4.  If “it is shameful for a woman to speak in the church,” it cannot mean that she cannot speak at all for all times in all churches throughout church history, as 11:5 and 14:26 make clear. It has to mean that it is shameful for a woman to engage in disruptive behaviour while in the church gathering and so contribute to the confusion in the church meeting. This is a silencing of the women in “all the churches of the saints” (v. 33). The inference is that it applied to all of the churches as women seem to have been the culprits in creating the confusion. For one suggestion of what might have been going on, see this endnote. [17]  The corollory is that if men were contributing to similar disorder and confusion when the church gathered, men would be given instructions to “shut up” in the gathering.  But this was not a permanent instruction for silence, but simply to deal with an occurrence in some early church gatherings.

5.  This temporary silence of women in all the churches would stop the confusion, quit the disruption and “all things” would then “be done decently and in order” (v. 40).

6.  It is a tragedy that this passage has been applied to all women in all churches throughout the existence of the church, to silence women in public ministry among a mixed audience of men and women. 

D.  A more reasonable understanding

While the above explanation may not be acceptable to those who hold firmly to the conservative, traditionalist view of the silence of women in the church’s mixed gathering, I cannot see any other way out of it, without making God a liar or a perpetrator of contradictory messages. Such would be blasphemy!
This also seems a more reasonable explanation in light of God’s views of the change of women in ministry in the New Covenant.  Let’s take a look at what the Word says!

E.  The New Covenant and women

A limitation on female ministry seems to contradict the principle of mutuality in equality established elsewhere in the Pauline epistles (eg. 1 Cor. 11:5, 14:26, Gal. 3:28, Eph. 5:21).

A critical dimension of understanding the Bible is that God, being the God of all knowledge, is not going to give fragmented teachings in Old and New Testaments that contradict one another. He is the God of truth.

Therefore, it should not be surprising that God would tell us in advance what would happen with the coming of the New Covenant. He prophesied through the prophet Joel what to expect with the outpouring of the Holy Spirit in the New Covenant: “And it shall come to pass afterward, that I will pour out my Spirit on all flesh; your sons and your daughters shall prophesy, your old men shall dream dreams, and your young men shall see visions” (Joel 2:28).

Gal. 3:28 affirms the mutuality of male and female in the New Covenant: “There is neither Jew nor Greek, there is neither slave nor free, there is neither male nor female, for you are all one in Christ Jesus.”

The Old Covenant had very different rules for men and women. There were special privileges given to certain male Jews and not to male Gentiles. Some had larger functions than others (e.g. the Levites). Women had a diminished role in ministry. The Old Testament congregation had almost no function.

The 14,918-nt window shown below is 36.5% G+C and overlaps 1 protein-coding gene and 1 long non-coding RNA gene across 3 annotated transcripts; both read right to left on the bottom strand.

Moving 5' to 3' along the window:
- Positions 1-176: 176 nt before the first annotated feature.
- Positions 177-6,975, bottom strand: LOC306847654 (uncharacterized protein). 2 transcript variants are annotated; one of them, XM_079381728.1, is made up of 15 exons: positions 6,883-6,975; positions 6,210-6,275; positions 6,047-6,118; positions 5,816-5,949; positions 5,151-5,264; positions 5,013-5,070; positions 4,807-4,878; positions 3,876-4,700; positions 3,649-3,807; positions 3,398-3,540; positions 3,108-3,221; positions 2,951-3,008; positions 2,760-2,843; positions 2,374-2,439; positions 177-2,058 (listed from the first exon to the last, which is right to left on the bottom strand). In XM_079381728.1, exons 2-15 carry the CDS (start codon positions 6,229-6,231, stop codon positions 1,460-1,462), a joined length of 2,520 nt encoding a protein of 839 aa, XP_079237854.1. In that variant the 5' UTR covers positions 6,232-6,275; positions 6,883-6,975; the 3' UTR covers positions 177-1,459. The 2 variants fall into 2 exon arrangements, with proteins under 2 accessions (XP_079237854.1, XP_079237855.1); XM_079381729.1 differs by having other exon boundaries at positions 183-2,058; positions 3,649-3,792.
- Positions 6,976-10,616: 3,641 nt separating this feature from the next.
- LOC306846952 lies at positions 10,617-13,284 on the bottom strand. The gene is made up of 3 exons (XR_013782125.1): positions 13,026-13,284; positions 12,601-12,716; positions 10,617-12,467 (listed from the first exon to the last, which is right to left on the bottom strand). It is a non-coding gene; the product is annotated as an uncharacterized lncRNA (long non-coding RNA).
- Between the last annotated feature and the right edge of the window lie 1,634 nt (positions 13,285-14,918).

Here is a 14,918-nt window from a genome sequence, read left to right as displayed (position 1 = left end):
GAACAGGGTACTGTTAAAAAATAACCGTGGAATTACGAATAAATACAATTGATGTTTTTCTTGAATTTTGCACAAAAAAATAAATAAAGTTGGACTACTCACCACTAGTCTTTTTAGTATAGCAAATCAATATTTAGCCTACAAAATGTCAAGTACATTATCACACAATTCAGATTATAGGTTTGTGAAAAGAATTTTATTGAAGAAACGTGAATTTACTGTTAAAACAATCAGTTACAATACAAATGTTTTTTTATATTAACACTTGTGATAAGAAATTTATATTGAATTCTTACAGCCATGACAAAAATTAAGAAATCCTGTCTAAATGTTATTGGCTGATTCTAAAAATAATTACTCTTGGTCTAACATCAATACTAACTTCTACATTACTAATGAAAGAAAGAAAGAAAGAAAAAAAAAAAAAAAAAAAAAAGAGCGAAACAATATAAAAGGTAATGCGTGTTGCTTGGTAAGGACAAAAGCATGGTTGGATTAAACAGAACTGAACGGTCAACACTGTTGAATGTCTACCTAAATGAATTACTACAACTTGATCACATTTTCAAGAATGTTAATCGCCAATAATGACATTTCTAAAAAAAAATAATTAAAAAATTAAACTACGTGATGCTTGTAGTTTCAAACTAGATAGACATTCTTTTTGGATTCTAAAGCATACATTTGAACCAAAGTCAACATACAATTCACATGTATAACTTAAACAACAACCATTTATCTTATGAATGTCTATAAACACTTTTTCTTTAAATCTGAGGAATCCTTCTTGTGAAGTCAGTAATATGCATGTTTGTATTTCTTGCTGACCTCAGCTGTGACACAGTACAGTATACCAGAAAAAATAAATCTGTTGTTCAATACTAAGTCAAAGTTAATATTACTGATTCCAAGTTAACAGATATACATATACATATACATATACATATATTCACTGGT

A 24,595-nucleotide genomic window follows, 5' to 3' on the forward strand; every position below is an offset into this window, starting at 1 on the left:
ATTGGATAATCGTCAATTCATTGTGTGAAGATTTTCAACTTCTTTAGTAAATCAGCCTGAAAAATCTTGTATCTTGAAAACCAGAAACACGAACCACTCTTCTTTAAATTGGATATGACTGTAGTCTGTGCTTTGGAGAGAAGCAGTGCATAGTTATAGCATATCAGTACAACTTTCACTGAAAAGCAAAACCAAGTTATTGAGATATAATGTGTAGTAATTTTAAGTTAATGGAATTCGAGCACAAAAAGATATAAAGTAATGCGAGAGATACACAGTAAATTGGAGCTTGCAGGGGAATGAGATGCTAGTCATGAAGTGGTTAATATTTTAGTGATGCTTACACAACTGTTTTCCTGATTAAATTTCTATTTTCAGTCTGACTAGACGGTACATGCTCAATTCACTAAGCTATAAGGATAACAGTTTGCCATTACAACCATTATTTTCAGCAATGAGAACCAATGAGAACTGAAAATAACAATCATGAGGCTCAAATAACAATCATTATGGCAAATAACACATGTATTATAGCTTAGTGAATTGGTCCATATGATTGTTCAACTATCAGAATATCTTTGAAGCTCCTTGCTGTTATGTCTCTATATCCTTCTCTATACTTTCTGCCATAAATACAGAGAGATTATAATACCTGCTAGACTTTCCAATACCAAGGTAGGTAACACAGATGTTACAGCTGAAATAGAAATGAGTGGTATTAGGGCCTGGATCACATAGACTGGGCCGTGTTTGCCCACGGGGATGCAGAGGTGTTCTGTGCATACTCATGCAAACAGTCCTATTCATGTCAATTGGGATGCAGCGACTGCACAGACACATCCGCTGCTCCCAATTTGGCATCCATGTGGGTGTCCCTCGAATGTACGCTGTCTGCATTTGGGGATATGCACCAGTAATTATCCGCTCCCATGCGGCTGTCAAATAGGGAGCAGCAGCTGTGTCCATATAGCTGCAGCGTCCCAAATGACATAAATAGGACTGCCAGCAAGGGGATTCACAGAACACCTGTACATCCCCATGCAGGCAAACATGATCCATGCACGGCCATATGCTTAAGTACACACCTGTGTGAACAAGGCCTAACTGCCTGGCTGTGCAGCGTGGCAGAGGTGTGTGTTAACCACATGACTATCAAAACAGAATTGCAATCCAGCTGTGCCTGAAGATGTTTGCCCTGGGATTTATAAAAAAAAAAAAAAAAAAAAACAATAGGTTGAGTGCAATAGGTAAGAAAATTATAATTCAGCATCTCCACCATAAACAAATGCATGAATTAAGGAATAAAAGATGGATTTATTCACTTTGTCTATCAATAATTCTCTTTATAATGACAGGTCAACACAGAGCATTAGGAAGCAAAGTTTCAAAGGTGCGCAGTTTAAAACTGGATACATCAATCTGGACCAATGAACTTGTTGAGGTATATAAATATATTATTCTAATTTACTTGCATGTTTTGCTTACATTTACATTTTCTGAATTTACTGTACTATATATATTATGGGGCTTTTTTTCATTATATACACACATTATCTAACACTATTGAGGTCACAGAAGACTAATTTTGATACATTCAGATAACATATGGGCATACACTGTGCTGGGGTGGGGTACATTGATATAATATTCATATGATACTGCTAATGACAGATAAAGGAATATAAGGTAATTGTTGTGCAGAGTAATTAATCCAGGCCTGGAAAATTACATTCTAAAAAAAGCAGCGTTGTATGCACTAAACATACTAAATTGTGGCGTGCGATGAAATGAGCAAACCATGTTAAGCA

This changed with the New Covenant. The law of God is written on the human heart. The Spirit indwells people who repent, believe and trust Jesus as their only Lord and Saviour – Jews and Gentiles, men and women, slaves and non-slaves. Ministerial classes of people are abandoned as the Spirit gifts all people for possible public ministry. That includes male and female.

If women are to be silenced from public ministry in the church, including ministry among men, it will violate God’s New Covenant that “your daughters shall prophesy.” The New Covenant has done away with the silencing of women in public ministry among a mixed audience of male and female.
Does this include women in a teaching ministry of men? My paper on I Timothy 2: 9-15 demonstrates that the women who were silenced from teaching in that Ephesian church (see I Tim. 1:3) addressed in I Tim. 2, were silenced from teaching false doctrine. It was not a permanent cessation of women Bible teachers among all people.

F. Some practical issues

Catherine Booth, courtesy Wikipedia

1.    If women are excluded from a significant ministry in every church today (as they are in many evangelical churches), this will have ramifications at a deep level in the local, national and international church. Should not this restriction have been included in the Pauline passages dealing with the churches’ teaching ministry (eg. Rom. 12, 1 Cor. 12, Eph. 4)?  Except for the one sentence in 1 Tim. 2:12, the gifts of the Spirit to the church have never been differentiated on the basis of gender in the entire New Testament.

2.    Some of Paul’s writings make the teaching ministry available to all believers, including women. In Colossians 3:16, “teaching and admonishing” is the responsibility of “one another,” which must obviously include male and female. If “teaching and admonishing” are restricted to males only, consistency of interpretation should require that compassion, kindness, gentleness, patience, bearing with, forgiveness and love (Col. 3:12-14, NIV) must be practised by males only. Such a conclusion regarding Christian character is untenable. See also 1 Cor. 14:26 where “each one” (male and female) in the church is encouraged to minister via a psalm, teaching, revelation, tongue and interpretation when the church gathers. If women are restricted from teaching, consistency of interpretation requires their silence with psalms, revelations, tongues and interpretations.